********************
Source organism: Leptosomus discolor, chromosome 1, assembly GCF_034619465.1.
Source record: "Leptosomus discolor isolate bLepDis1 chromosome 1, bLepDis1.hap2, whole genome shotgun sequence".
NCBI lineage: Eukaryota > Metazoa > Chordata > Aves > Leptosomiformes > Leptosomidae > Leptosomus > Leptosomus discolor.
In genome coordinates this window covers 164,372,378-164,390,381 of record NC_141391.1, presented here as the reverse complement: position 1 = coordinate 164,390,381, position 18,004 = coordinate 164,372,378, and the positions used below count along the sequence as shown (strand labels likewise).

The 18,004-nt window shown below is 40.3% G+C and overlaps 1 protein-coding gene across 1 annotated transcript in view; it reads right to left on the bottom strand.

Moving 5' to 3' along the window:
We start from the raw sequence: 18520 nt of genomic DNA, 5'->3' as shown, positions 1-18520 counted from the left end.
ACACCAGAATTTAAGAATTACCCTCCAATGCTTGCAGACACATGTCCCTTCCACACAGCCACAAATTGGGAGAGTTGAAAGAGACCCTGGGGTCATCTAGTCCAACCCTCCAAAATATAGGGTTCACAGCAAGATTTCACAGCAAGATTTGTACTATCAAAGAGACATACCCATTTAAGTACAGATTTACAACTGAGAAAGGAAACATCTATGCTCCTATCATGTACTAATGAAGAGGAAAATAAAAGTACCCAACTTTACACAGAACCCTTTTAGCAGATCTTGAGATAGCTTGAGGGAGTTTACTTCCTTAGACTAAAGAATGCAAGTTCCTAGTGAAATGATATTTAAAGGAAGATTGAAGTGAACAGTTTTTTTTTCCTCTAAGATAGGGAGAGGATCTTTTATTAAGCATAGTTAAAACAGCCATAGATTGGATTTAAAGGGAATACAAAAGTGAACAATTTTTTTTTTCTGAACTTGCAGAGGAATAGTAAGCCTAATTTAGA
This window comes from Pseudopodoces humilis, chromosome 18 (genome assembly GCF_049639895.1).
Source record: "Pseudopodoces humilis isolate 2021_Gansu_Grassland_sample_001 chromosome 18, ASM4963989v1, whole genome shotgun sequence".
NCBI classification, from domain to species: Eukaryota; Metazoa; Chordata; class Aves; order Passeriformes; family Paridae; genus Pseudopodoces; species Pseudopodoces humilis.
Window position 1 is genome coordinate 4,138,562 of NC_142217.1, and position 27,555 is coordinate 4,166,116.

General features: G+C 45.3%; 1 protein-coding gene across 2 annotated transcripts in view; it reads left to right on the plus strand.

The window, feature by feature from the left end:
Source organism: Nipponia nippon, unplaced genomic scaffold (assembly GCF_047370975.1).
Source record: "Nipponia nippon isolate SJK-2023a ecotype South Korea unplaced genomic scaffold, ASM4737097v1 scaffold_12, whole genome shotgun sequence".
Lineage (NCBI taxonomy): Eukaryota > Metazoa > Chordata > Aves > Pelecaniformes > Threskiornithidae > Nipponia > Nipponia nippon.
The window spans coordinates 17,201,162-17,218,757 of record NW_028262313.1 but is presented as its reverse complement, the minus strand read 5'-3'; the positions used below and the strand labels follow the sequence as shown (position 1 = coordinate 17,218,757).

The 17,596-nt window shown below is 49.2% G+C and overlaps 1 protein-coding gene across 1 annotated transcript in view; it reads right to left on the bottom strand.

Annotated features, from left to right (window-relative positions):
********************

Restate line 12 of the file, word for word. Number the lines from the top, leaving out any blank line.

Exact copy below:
Window position 1 is genome coordinate 4,138,562 of NC_142217.1, and position 27,555 is coordinate 4,166,116.